In the studio’s workshop, Kahn shows me what he’s working on next: a slab of steel studded with raised ribbon-loops of metal, similar to the casing of a bezel-set gemstone. As we talk, he slots plywood and carpet scraps into place, and I realize that each empty steel shell corresponds to a lump of material; when the piece is filled out, colored glass, gems, textiles and wood will be dispersed across its surface like dollops of paint on palette. “I feel like we’ve made so many things where it’s like, ‘Okay, we’re going to take all of the scraps in the studio and glue them together.’ And it’s always been this really messy thing that’s kind of about chaos and naïveté,” he explains. “This is the same premise, but super refined, and a little more focused or precise.”
Another work in progress is not exactly restrained: Kahn is transforming his gallerist Mark Benda’s bathroom into a stainless-steel grotto, a sardonic riff on a trope he’s noticed in the reality show House Hunters. “In the show, [the couple] walk in and it’s a totally fine house, and the guy is like, ‘It doesn’t have the stainless steel appliances I was hoping for.’” Kahn mimics the guy’s disappointed sigh, and continues, “Just go to Home Depot and buy a new sink! It’s like, the easiest thing to swap out.” So the bathroom will take the misguided fantasy of the men of House Hunters to its extreme, and the room will appear touched by a stainless steel King Midas, doomed by his desire for slick appliance finishes. “You walk in and everything’s stainless steel,” he says, “but in the most fucked way possible.”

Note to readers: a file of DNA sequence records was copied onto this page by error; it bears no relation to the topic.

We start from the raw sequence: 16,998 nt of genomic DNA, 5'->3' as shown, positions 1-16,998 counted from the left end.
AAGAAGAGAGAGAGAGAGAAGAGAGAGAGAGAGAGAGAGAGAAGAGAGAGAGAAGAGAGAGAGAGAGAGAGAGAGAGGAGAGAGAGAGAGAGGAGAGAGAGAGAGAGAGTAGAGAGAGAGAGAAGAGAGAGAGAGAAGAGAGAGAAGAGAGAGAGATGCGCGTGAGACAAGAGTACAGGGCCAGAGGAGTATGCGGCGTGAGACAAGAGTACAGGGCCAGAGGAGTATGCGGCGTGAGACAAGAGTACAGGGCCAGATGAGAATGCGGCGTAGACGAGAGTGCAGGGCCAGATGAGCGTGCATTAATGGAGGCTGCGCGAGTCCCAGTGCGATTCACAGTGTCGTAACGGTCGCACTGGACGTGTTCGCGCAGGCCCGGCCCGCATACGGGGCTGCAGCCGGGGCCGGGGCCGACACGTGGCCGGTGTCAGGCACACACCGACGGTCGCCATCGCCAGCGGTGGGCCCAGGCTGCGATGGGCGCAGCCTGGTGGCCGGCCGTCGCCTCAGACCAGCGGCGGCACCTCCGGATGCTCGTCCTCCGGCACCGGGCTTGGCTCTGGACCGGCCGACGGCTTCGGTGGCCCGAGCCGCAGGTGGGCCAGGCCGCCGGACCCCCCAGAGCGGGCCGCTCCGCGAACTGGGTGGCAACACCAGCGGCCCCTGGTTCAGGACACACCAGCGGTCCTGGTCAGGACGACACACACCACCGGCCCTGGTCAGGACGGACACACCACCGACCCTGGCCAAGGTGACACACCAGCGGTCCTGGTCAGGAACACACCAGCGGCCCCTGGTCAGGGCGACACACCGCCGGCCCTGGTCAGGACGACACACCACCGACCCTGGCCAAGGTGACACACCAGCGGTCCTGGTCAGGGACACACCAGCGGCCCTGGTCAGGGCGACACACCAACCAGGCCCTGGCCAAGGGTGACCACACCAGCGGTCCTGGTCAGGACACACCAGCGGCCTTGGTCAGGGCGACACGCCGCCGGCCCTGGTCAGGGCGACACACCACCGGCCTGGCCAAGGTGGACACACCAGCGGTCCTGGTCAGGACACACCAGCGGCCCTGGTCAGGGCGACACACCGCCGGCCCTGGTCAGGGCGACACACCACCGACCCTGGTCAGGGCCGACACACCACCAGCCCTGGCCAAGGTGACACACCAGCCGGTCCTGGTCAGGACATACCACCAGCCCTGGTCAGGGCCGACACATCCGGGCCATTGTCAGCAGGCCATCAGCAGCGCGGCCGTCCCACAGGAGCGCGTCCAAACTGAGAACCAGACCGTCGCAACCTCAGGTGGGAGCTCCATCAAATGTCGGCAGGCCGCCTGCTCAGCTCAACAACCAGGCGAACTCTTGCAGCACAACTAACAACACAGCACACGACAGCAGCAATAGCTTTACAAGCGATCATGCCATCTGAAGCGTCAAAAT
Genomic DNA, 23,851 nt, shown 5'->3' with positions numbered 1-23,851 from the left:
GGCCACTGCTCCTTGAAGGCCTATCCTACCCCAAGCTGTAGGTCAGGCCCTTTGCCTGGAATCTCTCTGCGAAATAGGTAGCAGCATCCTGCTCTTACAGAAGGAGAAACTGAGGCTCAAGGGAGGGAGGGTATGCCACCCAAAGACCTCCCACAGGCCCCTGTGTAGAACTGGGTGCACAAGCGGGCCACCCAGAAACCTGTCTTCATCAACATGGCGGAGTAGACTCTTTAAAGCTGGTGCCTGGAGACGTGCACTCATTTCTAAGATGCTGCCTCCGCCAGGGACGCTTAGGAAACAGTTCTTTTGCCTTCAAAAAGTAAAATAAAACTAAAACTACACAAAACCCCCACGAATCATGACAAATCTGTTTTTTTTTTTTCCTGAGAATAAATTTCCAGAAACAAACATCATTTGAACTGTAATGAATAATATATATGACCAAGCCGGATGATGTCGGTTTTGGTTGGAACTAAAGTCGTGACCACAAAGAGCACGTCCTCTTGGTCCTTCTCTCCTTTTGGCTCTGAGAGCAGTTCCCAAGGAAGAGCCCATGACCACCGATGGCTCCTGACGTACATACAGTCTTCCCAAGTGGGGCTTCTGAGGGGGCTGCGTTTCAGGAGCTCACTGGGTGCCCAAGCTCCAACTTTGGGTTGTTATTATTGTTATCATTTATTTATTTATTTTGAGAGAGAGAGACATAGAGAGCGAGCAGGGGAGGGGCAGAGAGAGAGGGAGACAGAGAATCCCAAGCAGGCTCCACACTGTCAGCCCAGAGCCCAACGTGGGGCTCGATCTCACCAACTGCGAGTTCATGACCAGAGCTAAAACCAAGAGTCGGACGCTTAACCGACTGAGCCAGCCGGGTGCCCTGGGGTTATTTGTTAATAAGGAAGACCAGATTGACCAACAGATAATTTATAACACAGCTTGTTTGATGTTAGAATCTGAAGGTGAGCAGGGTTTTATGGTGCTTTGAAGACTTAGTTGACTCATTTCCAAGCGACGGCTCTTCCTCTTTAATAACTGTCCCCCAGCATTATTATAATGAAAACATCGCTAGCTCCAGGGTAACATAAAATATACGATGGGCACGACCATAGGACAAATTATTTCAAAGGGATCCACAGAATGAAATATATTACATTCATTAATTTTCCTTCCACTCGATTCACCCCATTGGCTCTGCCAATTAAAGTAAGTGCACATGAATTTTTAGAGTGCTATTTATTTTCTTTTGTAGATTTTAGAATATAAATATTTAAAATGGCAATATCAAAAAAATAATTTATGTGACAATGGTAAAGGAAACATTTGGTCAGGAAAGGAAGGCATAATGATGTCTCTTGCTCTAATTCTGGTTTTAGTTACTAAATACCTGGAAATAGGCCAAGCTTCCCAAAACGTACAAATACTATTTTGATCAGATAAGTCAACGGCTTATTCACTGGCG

The bathroom will also feature a gigantic magenta glass hand, which Kahn explains is a soap dish, meant to be filled with the bubble-gum pink liquid soap found in gyms and public restrooms. “I want it to just be filled with that so you just dip your fingers into this bowl of soft soap. It feels a little ritualistic, to dip your fingers into this big hand.”
It’s funny and has its own strange beauty, but the way it weaves a counterintuitive network of associations—gym soap and treasure grottos and House Hunters, all in one room—is the quality that makes Kahn’s work so distinctive. He has a knack for recontextualization, and letting the pieces that make up the work continue to be themselves. “I love using recycled objects and scraps, and things like that, because it’s much more intuitive,” he tells me. “I think all of these things come with their own history and energy. If it’s trash, it has crazy marks all over it, and you get this weird assortment of colors that you’d never otherwise be able to fabricate or select.”
This way of designing requires willingness to cede aesthetic control to the quirks of the materials, which can cause some ambivalence. Kahn admits he goes through a period of hating a lot of his pieces, or finding them discomfiting. “I feel like we make a lot of stuff that is garishly playful, and I kind of feel that way about it. Like, this is so immature. And there’s tension there... it’s useful. Whereas once you abandon those things, you just end up with something generic.”
“I go back and forth with things all the time. We’ll get one week into a project and I’ll be like, this is the worst idea. I always have to pull the trigger so fast before I have time to decide that I hate it,” he adds. “And then they’re alive, and they’ve gone too far.”